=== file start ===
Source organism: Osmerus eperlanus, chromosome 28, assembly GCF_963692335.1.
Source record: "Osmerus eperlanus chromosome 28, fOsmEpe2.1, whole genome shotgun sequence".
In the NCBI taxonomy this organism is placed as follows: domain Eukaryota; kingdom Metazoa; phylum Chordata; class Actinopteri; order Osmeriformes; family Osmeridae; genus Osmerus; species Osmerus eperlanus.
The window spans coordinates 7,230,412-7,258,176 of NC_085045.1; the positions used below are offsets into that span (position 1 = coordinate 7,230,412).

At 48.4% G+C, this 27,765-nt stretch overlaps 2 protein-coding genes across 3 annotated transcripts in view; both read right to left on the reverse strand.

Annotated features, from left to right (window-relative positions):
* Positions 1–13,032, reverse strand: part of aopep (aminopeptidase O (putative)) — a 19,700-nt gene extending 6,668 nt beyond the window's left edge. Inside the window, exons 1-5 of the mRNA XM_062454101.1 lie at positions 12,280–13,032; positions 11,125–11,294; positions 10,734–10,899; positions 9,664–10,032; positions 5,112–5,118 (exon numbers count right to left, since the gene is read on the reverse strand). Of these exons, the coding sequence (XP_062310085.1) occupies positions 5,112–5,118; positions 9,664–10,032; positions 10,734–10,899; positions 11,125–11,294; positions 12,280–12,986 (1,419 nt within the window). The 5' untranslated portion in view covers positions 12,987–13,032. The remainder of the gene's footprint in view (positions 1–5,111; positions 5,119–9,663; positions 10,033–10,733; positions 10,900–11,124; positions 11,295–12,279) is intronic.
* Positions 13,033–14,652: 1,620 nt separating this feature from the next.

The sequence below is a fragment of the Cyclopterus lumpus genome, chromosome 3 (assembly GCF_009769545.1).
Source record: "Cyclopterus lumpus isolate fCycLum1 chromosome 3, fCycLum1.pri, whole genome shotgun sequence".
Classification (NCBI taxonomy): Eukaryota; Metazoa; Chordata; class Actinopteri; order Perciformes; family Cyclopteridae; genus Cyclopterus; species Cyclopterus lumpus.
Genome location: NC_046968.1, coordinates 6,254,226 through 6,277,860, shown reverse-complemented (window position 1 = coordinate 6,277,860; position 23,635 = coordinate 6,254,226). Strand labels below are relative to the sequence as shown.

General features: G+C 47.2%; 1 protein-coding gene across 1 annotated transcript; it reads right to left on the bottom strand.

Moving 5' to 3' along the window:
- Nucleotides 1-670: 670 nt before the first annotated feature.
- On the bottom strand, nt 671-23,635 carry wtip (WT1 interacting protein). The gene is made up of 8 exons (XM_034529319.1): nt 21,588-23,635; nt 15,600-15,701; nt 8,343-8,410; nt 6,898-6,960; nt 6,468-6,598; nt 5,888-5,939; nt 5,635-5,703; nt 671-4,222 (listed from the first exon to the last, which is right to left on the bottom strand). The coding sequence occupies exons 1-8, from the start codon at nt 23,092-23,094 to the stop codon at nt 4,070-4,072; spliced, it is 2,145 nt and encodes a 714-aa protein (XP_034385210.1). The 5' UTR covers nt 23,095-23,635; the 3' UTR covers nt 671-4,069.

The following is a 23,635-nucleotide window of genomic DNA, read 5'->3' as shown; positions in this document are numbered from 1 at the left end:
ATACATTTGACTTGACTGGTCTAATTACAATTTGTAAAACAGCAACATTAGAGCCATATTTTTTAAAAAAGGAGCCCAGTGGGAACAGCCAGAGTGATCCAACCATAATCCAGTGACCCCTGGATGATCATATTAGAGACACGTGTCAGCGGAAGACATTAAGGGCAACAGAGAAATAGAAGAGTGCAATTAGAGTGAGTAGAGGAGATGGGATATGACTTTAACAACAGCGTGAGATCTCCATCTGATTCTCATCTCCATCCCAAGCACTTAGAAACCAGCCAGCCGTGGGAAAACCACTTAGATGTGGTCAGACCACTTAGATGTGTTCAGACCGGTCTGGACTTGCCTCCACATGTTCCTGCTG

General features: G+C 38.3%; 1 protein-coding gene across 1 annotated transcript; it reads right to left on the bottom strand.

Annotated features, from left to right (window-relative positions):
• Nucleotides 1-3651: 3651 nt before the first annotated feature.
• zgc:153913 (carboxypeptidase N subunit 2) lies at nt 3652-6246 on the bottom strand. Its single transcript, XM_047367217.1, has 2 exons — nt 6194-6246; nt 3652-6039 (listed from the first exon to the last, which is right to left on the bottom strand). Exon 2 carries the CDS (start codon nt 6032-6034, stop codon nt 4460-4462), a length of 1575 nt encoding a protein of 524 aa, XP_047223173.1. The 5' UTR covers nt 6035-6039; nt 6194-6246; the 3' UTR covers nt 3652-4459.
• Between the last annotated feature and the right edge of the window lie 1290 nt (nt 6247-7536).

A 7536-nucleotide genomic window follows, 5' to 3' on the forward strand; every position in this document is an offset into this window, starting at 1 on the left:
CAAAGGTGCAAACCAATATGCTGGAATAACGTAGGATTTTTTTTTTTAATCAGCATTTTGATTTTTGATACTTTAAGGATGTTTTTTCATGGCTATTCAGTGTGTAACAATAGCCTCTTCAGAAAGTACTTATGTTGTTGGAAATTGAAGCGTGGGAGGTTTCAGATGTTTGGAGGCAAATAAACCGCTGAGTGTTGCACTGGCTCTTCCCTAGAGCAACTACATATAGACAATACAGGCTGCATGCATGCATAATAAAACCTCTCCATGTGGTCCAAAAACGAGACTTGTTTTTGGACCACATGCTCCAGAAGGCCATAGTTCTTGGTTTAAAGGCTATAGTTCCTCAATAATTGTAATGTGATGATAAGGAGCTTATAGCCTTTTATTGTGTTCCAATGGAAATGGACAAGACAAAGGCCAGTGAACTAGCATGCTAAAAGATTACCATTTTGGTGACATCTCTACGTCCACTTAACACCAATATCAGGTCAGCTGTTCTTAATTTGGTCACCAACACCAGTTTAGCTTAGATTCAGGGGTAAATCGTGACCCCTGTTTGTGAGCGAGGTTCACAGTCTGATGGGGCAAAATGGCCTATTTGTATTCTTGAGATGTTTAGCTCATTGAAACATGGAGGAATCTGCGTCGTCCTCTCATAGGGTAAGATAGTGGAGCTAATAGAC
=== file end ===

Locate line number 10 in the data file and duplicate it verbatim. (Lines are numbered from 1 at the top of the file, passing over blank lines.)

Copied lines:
Source record: "Cyclopterus lumpus isolate fCycLum1 chromosome 3, fCycLum1.pri, whole genome shotgun sequence".